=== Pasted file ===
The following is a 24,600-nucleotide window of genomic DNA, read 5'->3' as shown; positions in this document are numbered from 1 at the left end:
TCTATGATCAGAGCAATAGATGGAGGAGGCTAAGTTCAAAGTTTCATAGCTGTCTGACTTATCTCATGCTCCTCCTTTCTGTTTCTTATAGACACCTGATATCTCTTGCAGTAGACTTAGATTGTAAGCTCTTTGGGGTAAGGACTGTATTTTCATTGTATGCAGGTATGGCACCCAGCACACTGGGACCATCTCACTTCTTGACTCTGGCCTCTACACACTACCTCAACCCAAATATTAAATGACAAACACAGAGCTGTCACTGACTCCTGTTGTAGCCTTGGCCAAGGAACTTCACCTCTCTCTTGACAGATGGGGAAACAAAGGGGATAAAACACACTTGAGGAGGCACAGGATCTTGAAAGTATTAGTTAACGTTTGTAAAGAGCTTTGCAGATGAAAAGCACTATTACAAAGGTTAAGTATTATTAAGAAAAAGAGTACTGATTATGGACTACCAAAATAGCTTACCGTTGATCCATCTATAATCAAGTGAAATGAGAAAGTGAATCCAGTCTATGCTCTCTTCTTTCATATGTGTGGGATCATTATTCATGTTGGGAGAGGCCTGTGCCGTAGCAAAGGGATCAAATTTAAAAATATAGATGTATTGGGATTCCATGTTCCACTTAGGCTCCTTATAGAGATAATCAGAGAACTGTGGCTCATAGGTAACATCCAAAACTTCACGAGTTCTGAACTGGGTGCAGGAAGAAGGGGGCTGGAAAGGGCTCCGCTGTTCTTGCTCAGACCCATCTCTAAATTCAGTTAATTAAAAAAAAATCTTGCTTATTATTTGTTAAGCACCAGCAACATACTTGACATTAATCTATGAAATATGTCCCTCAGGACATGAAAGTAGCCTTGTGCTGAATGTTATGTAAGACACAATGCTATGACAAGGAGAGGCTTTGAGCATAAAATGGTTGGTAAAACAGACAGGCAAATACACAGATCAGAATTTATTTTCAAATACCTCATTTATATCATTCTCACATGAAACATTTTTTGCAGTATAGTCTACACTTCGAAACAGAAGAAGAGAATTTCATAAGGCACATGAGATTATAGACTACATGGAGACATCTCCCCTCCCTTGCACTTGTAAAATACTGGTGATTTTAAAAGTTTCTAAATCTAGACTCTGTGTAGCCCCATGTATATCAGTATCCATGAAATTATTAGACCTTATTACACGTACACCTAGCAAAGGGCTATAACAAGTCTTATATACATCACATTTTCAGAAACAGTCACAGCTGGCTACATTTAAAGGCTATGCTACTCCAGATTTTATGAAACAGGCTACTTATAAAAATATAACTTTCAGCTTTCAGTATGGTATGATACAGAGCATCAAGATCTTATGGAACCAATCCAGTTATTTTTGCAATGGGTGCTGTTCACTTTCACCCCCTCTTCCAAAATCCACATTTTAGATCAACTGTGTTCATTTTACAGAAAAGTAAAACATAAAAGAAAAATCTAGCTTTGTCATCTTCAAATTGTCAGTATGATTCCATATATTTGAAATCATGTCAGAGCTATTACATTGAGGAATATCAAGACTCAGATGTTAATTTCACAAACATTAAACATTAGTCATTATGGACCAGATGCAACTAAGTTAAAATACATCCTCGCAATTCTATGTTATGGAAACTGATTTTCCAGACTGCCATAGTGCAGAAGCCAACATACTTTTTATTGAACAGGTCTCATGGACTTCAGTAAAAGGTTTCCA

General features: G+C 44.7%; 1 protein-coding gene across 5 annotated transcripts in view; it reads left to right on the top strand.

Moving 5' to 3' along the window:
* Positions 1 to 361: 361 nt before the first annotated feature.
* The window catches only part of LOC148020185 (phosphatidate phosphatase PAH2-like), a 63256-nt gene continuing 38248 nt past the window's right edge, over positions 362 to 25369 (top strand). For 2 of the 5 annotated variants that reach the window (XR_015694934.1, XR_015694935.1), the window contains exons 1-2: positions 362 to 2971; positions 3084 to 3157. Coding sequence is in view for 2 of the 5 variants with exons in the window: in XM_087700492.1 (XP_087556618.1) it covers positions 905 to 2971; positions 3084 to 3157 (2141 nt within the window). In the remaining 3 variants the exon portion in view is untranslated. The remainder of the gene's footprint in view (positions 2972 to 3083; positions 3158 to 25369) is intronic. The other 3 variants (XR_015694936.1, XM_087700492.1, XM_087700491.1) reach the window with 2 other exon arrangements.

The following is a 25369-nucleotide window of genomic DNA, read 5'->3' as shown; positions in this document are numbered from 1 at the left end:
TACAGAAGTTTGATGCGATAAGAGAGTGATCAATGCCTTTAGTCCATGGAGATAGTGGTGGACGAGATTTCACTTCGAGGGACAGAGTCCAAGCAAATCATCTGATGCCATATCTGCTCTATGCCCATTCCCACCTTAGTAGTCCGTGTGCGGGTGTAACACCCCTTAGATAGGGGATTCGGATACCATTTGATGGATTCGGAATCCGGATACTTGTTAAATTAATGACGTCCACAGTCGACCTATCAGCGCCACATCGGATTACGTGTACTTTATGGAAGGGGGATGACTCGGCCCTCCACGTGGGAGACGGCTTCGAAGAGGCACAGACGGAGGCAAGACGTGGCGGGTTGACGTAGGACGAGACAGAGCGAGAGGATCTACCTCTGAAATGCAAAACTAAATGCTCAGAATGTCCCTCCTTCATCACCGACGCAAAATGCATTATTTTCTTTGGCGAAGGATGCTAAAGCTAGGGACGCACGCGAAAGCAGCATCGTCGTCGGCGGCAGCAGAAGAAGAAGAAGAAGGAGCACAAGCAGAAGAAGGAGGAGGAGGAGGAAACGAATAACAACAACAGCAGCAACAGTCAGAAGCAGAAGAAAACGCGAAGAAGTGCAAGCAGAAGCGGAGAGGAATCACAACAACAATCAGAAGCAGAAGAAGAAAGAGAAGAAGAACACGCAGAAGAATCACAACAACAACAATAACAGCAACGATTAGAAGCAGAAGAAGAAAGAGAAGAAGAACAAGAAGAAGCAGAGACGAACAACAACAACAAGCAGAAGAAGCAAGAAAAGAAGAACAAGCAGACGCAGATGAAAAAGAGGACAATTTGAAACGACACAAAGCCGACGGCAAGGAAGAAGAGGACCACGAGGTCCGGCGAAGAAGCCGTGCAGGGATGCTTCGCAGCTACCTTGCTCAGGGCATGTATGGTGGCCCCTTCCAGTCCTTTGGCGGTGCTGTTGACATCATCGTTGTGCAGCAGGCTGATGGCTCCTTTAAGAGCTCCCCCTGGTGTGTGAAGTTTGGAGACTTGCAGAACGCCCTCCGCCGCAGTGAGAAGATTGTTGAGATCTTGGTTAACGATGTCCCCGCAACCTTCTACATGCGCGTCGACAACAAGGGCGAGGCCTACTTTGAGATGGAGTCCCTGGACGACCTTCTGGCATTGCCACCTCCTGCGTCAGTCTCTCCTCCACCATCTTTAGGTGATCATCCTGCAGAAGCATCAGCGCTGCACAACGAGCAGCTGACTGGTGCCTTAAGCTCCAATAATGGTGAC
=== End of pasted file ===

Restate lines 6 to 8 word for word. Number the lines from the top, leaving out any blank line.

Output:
* The window catches only part of LOC148020185 (phosphatidate phosphatase PAH2-like), a 63256-nt gene continuing 38248 nt past the window's right edge, over positions 362 to 25369 (top strand). For 2 of the 5 annotated variants that reach the window (XR_015694934.1, XR_015694935.1), the window contains exons 1-2: positions 362 to 2971; positions 3084 to 3157. Coding sequence is in view for 2 of the 5 variants with exons in the window: in XM_087700492.1 (XP_087556618.1) it covers positions 905 to 2971; positions 3084 to 3157 (2141 nt within the window). In the remaining 3 variants the exon portion in view is untranslated. The remainder of the gene's footprint in view (positions 2972 to 3083; positions 3158 to 25369) is intronic. The other 3 variants (XR_015694936.1, XM_087700492.1, XM_087700491.1) reach the window with 2 other exon arrangements.

The following is a 25369-nucleotide window of genomic DNA, read 5'->3' as shown; positions in this document are numbered from 1 at the left end:
TACAGAAGTTTGATGCGATAAGAGAGTGATCAATGCCTTTAGTCCATGGAGATAGTGGTGGACGAGATTTCACTTCGAGGGACAGAGTCCAAGCAAATCATCTGATGCCATATCTGCTCTATGCCCATTCCCACCTTAGTAGTCCGTGTGCGGGTGTAACACCCCTTAGATAGGGGATTCGGATACCATTTGATGGATTCGGAATCCGGATACTTGTTAAATTAATGACGTCCACAGTCGACCTATCAGCGCCACATCGGATTACGTGTACTTTATGGAAGGGGGATGACTCGGCCCTCCACGTGGGAGACGGCTTCGAAGAGGCACAGACGGAGGCAAGACGTGGCGGGTTGACGTAGGACGAGACAGAGCGAGAGGATCTACCTCTGAAATGCAAAACTAAATGCTCAGAATGTCCCTCCTTCATCACCGACGCAAAATGCATTATTTTCTTTGGCGAAGGATGCTAAAGCTAGGGACGCACGCGAAAGCAGCATCGTCGTCGGCGGCAGCAGAAGAAGAAGAAGAAGGAGCACAAGCAGAAGAAGGAGGAGGAGGAGGAAACGAATAACAACAACAGCAGCAACAGTCAGAAGCAGAAGAAAACGCGAAGAAGTGCAAGCAGAAGCGGAGAGGAATCACAACAACAATCAGAAGCAGAAGAAGAAAGAGAAGAAGAACACGCAGAAGAATCACAACAACAACAATAACAGCAACGATTAGAAGCAGAAGAAGAAAGAGAAGAAGAACAAGAAGAAGCAGAGACGAACAACAACAACAAGCAGAAGAAGCAAGAAAAGAAGAACAAGCAGACGCAGATGAAAAAGAGGACAATTTGAAACGACACAAAGCCGACGGCAAGGAAGAAGAGGACCACGAGGTCCGGCGAAGAAGCCGTGCAGGGATGCTTCGCAGCTACCTTGCTCAGGGCATGTATGGTGGCCCCTTCCAGTCCTTTGGCGGTGCTGTTGACATCATCGTTGTGCAGCAGGCTGATGGCTCCTTTAAGAGCTCCCCCTGGTGTGTGAAGTTTGGAGACTTGCAGAACGCCCTCCGCCGCAGTGAGAAGATTGTTGAGATCTTGGTTAACGATGTCCCCGCAACCTTCTACATGCGCGTCGACAACAAGGGCGAGGCCTACTTTGAGATGGAGTCCCTGGACGACCTTCTGGCATTGCCACCTCCTGCGTCAGTCTCTCCTCCACCATCTTTAGGTGATCATCCTGCAGAAGCATCAGCGCTGCACAACGAGCAGCTGACTGGTGCCTTAAGCTCCAATAATGGTGAC